A Cumbrian education union representative is hoping the Government will take advice from teachers as plans for student assessments this summer look set to be revealed.

It has been reported that GCSE and A-level students could be asked to complete ‘mini-exams’ instead of the traditional exams that were a staple before the coronavirus pandemic hit.

The idea behind the proposals, which The Times reported to be under consultation, is for the exam boards to write the exams, and then it would be up to the teachers to decide if the students should take them and mark them once completed.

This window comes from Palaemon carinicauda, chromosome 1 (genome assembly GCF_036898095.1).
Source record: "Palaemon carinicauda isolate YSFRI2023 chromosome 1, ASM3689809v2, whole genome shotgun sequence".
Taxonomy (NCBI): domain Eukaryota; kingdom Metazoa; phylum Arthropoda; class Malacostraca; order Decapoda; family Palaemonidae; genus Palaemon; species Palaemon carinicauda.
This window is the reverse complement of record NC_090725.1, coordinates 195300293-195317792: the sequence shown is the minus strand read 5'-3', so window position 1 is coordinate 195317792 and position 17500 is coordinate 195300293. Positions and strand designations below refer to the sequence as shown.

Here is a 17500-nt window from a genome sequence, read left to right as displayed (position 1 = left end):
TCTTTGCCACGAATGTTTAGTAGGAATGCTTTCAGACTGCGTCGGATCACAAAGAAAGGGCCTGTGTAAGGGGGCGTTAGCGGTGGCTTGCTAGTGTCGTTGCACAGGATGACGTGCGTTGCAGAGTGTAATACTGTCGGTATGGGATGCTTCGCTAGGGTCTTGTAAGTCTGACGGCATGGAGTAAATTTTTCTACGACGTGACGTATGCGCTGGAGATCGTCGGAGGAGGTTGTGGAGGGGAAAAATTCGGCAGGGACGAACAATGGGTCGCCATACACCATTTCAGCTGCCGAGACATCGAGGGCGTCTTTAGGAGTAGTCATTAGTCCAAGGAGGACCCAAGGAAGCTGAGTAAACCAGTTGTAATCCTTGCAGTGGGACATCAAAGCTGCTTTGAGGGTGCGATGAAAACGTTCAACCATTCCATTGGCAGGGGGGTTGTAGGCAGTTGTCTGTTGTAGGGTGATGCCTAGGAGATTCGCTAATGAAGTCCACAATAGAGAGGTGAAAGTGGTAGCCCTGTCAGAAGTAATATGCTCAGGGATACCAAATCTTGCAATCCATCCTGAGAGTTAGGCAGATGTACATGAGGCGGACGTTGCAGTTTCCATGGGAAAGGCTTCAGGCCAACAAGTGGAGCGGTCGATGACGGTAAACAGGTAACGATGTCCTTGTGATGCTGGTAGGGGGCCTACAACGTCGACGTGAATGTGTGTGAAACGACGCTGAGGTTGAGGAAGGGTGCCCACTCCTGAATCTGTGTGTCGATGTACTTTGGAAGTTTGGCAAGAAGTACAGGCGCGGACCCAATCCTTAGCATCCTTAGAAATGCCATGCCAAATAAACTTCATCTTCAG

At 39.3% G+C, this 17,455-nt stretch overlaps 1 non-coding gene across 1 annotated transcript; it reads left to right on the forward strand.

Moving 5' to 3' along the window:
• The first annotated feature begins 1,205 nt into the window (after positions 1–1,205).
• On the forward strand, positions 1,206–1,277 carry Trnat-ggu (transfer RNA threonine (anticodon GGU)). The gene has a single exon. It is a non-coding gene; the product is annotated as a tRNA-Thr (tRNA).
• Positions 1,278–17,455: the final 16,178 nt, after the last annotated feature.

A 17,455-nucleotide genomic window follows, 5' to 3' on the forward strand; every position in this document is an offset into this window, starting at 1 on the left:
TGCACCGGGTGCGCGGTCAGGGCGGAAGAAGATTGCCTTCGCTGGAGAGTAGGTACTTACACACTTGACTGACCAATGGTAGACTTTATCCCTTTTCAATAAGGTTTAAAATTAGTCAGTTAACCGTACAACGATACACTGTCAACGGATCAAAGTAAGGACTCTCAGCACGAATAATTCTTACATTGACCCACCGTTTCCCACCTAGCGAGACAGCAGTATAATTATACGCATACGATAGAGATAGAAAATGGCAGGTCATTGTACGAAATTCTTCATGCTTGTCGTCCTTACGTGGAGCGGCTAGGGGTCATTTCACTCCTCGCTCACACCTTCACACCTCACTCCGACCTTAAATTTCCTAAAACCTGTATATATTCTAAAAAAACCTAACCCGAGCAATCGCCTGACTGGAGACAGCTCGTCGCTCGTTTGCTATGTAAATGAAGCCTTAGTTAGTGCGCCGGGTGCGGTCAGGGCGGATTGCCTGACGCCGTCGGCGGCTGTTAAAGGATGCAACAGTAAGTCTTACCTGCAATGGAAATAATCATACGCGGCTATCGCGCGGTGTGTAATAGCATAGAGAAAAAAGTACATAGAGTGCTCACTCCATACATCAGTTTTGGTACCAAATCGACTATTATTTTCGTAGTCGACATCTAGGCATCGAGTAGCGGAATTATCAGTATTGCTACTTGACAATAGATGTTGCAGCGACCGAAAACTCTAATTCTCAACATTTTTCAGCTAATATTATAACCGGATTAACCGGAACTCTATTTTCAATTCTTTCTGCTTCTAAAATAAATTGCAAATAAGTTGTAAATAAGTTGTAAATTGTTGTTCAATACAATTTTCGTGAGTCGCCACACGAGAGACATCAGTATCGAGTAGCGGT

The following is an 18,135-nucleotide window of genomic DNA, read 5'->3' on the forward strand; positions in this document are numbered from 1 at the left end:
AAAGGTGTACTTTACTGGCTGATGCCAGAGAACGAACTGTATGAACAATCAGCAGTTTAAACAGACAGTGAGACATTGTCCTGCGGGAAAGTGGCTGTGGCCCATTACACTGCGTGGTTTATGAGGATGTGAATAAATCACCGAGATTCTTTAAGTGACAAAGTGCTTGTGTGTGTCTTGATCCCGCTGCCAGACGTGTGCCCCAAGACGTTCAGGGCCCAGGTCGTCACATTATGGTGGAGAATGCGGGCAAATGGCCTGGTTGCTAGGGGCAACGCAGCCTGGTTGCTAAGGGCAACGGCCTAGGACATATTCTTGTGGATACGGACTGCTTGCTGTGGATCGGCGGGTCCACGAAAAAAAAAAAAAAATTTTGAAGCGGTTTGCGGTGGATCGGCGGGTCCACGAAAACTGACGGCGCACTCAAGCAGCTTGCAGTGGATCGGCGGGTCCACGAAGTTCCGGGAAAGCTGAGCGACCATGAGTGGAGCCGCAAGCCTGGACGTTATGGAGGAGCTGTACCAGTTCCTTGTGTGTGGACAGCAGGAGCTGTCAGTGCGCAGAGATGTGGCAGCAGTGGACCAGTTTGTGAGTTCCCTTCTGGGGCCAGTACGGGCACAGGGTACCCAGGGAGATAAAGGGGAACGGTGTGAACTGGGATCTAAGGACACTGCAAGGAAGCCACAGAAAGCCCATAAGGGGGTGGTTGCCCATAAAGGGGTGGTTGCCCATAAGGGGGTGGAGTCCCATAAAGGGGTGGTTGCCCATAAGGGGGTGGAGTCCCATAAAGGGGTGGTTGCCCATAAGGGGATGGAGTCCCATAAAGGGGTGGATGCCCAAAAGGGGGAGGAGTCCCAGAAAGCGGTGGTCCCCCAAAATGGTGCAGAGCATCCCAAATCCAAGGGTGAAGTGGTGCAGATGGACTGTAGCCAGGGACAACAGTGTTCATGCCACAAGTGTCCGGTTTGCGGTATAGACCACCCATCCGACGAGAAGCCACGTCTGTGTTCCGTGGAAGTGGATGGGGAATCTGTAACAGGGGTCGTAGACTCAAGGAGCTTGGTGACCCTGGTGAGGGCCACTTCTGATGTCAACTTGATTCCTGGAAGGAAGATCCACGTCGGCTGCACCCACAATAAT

Chris Brooksbank, NEU secretary for Cumbria, said: “It is good that this issue is being addressed and it would be great if they could start to talk with teachers and unions about exams.

“It seems as though in Scotland, Wales, and Northern Ireland, governments are doing that.

“What they come up with may not be the perfect solution but at least would be working together on it.

SCHOOLS: Pupils taking an exam

SCHOOLS: Pupils taking an exam

“I hope that is what is going to happen in England as well but we will have to wait and see what happens in the near future.”

The results of these suggested plans are scheduled to be published this week.

Natalie Perera, chief executive of the Education Policy Institute, said these plans would help ensure fairness.